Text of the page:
He did not just incite the mob, he continued to “aid the unlawful purpose of stopping the peaceful transfer of power” by demanding that Vice President Pence refuse to perform his constitutional duty, calling senators and demanding that they stop the count, and speaking to his followers. For many hours, he succeeded in his aim of delaying the count.
Trump contended that all of that was mere free speech protected by the First Amendment. But using a straightforward incitement test, the court determined that his speech was not protected. Because “(1) the speech explicitly or implicitly encouraged the use of violence or lawless action; (2) the speaker intended that the speech would result in the use of violence or lawless action; and (3) the imminent use of violence or lawless action was the likely result of the speech,” Trump had done nothing less than issue a call to arms.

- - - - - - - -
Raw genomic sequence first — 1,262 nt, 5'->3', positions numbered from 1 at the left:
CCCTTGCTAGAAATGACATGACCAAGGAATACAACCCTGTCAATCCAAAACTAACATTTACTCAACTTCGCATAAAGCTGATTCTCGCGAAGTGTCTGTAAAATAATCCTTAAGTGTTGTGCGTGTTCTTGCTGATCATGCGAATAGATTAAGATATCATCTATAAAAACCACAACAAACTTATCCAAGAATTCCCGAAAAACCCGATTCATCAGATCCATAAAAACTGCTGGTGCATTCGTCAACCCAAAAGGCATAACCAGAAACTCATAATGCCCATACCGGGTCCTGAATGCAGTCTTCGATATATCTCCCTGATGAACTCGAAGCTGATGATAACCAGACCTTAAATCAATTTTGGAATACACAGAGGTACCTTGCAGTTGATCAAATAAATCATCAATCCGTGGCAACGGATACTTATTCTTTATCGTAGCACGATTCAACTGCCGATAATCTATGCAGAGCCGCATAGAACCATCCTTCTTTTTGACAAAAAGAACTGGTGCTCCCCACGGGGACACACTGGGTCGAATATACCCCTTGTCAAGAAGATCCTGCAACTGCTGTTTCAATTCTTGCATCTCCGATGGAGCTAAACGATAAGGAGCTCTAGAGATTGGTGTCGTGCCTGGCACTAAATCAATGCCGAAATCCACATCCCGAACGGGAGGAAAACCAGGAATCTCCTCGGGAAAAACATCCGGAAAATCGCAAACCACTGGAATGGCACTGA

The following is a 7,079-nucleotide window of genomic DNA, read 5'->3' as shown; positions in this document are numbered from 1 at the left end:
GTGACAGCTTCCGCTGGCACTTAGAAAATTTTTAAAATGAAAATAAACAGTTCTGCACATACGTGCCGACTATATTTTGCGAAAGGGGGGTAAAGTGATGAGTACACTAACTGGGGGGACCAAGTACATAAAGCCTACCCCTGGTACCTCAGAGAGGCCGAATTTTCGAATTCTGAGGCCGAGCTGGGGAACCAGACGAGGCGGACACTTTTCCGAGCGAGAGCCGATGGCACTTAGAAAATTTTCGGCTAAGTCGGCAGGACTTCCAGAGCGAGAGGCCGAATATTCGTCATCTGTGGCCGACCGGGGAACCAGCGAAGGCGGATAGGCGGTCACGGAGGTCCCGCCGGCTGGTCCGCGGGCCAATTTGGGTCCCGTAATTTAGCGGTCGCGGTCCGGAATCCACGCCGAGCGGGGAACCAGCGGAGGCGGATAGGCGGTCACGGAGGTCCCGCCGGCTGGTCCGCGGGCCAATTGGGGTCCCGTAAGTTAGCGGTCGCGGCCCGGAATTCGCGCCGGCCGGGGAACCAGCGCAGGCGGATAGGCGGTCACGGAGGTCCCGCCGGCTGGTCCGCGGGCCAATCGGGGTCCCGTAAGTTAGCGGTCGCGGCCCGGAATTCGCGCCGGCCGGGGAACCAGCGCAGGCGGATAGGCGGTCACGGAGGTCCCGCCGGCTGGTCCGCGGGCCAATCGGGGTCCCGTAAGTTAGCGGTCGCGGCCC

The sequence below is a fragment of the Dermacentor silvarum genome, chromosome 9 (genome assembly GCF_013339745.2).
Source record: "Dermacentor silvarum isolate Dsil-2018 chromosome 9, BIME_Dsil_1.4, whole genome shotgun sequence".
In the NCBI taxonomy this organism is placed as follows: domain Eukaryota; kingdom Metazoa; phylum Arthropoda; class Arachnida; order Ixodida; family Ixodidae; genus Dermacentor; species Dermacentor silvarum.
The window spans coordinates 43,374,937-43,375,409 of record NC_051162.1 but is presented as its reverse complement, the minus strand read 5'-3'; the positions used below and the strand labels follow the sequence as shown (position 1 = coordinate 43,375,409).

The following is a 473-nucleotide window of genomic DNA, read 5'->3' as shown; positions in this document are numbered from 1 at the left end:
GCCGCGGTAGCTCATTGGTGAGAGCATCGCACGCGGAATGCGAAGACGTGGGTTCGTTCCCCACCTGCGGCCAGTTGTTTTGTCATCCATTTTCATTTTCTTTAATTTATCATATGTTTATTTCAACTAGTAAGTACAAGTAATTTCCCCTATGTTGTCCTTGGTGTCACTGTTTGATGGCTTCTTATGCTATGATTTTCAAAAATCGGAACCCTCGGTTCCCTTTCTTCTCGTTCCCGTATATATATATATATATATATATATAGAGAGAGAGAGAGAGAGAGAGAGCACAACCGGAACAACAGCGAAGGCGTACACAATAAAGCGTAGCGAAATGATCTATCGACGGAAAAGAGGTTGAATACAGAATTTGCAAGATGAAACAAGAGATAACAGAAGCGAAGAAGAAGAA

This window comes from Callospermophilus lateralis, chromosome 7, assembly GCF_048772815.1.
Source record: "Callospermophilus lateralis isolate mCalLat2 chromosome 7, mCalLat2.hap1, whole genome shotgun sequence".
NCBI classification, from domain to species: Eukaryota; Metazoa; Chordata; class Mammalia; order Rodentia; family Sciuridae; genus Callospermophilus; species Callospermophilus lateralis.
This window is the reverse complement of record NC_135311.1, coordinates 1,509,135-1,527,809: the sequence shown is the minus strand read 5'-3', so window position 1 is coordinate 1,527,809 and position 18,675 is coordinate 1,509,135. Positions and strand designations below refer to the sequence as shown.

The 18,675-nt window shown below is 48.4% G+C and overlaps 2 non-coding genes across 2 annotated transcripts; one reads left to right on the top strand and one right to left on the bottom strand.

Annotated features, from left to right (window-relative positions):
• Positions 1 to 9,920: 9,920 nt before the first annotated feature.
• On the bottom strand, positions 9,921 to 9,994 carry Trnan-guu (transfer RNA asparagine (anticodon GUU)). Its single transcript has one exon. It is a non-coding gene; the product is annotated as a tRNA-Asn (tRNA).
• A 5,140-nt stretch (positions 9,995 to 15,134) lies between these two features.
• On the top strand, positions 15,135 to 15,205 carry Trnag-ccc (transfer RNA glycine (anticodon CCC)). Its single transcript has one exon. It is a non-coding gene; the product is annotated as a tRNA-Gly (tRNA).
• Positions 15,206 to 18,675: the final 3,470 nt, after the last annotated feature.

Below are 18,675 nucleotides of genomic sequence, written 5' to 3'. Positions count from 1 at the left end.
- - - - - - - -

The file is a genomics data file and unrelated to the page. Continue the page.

Three justices dissented, but only one did so on constitutional grounds. Two justices believed that the Colorado election code and its expedited judicial hearings were ill‐suited to tackling this complex case. Another justice dissented on the basis that deeming someone ineligible for office through the election code without any congressional action was a due process violation. Congress alone, he said, is empowered to implement Section 3.
Whatever one thinks of the outcome, the opinions are clear, easy to read, thorough, and transparent. One hopes that whatever the United States Supreme Court decides, should it take up the case, it similarly engages with the arguments in a way that the advocates and the public deserve.